Saturday, November 21, 2009

About My Slownik Geograficzny Translations

My initial plan here was to post my translations of Słownik Geograficzny descriptions of the towns and villages directly relevant to my family origins: Radun, Szczuczyn, and Iszczołna.  Over the past two weeks, I've changed my plan and decided to translate additional entries and include them here.

This may seem like I'm veering off-topic, but I don't think so.  When I tackled Radun and Szczuczyn over a decade ago, I was working with the Polish language for the first time since I was a teenager.  I struggled with the vocabulary and the syntax, and am still grateful for the graceful editing and polishing Fred Hoffman brought to those translations.

Since the late 1990s when I got involved in genealogy, I have done a variety of things to recover the Polish language skills I was fortunate to acquire in childhood.  I read out loud in Polish (because it was, for me, always much more a spoken language than a written one) so that I can see the connection between how words sound and how they are spelled.  I took a year of college-level Polish taught by Professor Jonathan Shea, whom I admire greatly as the most knowledgeable Polish genealogist in the United States.  I spoke Polish during my travels to Poland and Belarus (Lithuania, not so much!).  I speak Polish as the opportunities arise here in the Polonias of New England. I sing kolędy, beautiful Polish Christmas carols, year-round (though terribly off-key, and not where anyone can hear me).

The point is, I can translate Polish text to English a bit faster now.  I still rely very heavily on Polish-English dictionaries, especially the worn old Stanisławski dictionary I inherited from my uncle John Prokopowicz.  And I am still very grateful for any suggestions to improve the sense or fluidity of my translations, which are sometimes awkward and stilted.  Language detailing 19th-century (and earlier) culture is especially challenging, since some practices, titles, occupations, and customs have not survived into the 21st century, and they defy easy explanation.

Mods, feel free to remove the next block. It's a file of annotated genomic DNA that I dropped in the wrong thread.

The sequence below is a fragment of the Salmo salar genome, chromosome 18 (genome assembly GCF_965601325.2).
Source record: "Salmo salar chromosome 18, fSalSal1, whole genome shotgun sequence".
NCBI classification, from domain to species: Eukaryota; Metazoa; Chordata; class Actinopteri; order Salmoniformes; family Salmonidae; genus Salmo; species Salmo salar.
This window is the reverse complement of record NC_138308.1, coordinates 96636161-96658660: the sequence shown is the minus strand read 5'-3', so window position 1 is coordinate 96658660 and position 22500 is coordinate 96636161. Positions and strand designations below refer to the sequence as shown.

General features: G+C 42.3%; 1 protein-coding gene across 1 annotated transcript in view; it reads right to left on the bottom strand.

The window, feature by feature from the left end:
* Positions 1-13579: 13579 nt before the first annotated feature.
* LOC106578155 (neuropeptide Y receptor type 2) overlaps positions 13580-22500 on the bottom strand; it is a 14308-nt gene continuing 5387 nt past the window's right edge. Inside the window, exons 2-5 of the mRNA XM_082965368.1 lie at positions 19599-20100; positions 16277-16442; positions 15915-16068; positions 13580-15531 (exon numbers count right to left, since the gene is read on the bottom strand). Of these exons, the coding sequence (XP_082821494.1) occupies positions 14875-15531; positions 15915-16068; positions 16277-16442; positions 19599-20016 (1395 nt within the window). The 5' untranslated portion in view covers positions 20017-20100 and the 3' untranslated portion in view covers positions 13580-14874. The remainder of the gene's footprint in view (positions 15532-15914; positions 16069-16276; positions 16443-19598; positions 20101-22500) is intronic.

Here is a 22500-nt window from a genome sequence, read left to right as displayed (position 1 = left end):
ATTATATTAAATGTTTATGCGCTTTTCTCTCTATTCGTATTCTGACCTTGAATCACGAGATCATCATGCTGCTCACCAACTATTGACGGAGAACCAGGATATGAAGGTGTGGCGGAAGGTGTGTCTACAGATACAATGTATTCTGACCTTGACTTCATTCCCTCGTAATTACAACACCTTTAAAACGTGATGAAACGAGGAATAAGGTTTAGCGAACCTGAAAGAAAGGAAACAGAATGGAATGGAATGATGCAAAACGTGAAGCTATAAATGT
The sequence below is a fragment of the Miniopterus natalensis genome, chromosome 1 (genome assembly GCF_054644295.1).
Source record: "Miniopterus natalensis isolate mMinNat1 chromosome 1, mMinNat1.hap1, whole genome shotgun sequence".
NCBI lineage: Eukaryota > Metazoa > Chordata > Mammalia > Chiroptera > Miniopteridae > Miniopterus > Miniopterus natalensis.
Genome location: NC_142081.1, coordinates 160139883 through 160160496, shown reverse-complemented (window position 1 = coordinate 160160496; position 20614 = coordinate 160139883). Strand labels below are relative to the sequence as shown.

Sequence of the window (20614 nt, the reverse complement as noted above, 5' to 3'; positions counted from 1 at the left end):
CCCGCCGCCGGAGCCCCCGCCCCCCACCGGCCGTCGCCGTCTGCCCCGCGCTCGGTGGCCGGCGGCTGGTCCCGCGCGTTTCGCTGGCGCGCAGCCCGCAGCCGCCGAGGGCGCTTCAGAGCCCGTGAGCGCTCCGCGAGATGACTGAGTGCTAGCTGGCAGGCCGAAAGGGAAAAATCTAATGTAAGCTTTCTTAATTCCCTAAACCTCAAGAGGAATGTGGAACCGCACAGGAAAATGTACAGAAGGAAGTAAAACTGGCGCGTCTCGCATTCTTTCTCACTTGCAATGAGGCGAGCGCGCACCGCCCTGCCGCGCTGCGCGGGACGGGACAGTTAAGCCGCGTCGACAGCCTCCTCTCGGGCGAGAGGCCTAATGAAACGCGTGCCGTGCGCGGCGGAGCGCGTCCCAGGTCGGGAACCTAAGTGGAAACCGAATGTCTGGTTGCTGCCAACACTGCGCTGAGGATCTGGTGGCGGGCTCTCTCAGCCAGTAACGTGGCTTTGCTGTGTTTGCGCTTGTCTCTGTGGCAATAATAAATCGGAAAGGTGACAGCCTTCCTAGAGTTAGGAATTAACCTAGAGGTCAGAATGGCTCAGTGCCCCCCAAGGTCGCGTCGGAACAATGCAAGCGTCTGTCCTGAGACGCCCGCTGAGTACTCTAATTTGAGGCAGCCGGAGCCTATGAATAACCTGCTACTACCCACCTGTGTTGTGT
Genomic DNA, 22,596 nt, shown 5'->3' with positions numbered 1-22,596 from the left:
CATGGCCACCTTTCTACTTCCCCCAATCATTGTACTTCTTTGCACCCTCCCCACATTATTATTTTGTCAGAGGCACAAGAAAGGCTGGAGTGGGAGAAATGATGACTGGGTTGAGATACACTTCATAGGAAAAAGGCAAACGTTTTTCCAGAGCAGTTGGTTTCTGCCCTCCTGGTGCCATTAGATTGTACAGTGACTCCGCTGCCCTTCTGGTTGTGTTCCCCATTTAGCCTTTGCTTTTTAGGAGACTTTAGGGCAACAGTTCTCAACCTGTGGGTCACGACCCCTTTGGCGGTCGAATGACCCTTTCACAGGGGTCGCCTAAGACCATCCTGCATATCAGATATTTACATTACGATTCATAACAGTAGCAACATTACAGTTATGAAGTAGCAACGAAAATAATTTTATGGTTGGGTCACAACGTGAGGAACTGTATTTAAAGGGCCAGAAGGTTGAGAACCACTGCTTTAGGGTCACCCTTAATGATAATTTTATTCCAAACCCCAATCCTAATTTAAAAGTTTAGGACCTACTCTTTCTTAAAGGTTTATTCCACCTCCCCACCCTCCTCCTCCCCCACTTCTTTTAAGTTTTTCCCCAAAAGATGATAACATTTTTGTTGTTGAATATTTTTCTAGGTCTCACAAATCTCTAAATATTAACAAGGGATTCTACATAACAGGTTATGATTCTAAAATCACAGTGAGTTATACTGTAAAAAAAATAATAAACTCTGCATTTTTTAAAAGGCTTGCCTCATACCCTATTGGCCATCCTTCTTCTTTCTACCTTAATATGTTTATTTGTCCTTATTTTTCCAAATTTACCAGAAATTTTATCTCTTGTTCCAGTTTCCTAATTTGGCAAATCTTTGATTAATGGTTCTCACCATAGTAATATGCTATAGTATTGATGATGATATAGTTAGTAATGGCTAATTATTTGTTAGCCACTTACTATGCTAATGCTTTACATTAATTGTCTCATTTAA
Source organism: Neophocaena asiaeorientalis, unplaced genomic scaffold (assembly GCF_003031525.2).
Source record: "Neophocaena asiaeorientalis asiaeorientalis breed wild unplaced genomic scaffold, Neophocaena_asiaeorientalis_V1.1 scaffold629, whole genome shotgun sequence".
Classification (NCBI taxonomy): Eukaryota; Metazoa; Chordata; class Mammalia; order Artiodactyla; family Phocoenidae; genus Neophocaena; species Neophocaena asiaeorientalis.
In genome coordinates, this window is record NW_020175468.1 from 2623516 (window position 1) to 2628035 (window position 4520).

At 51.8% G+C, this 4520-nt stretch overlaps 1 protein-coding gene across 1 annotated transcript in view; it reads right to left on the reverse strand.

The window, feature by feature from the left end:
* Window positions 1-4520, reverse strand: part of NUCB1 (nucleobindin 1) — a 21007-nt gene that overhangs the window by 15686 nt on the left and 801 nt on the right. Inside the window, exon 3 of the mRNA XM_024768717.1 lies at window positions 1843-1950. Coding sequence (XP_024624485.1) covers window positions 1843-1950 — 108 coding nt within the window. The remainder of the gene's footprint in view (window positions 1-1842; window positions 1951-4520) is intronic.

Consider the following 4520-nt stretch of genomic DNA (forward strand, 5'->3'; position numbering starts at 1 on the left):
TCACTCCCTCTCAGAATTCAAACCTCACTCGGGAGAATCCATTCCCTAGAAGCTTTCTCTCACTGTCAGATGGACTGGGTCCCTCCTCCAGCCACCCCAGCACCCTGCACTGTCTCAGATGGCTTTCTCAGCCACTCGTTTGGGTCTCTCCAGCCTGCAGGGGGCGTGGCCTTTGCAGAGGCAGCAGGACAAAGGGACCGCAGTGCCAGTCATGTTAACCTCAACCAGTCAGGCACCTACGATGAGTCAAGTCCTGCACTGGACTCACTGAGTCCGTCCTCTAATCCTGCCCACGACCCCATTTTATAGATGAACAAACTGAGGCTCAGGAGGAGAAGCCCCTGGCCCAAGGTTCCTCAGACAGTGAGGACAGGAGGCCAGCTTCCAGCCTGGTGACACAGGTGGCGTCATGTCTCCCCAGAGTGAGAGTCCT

Delving into micro-history

Another reason I have decided to include additional Słownik translations here is to provide a bigger picture of my ancestors' lives and times.  Not their individual lives—they were all peasants, and not the kind of people one finds immortalized in history books—but the region they lived in for generations and its changes over the centuries.  Reading about one single town is inadequate to understand the region's history.  The more, the better.

For example, this week I translated the Słownik entry on Wasiliszki.  This is a parish a few miles north of Szczuczyn, and the home of my maternal great-grandmother, whom I have not yet introduced here.  Most of the text was similar to what I'd encountered with the other towns: population statistics, brief description of the land and resources, names of founders and officials.  And at the end, a one-sentence reference to the Second Swedish War (also known as the Great Northern War), mentioning that Swedish King Charles XII and his army were camped nearby in Zołudek in February 1706 while Polish King Stanisław Leszczyński was in Wasiliszki accepting a declaration of surrender from some Lithuanian nobles.

Wow.  Small towns like these seldom get mentioned in big histories.  This started my mind racing.  I frankly know nothing about the Swedish-Polish wars, so first I Googled the topic and then yesterday I checked an armload of books on Charles XII out of the Central Connecticut State University library.  In all that I have now read about the battles, skirmishes, and stand-offs that occurred in this region in the early 1700s, I have found numerous references to Grodno but none identifying specific smaller locales to the east.  All of the events on this front are described in connection to Warsaw, Grodno, Wilno, and other sizable well-known cities.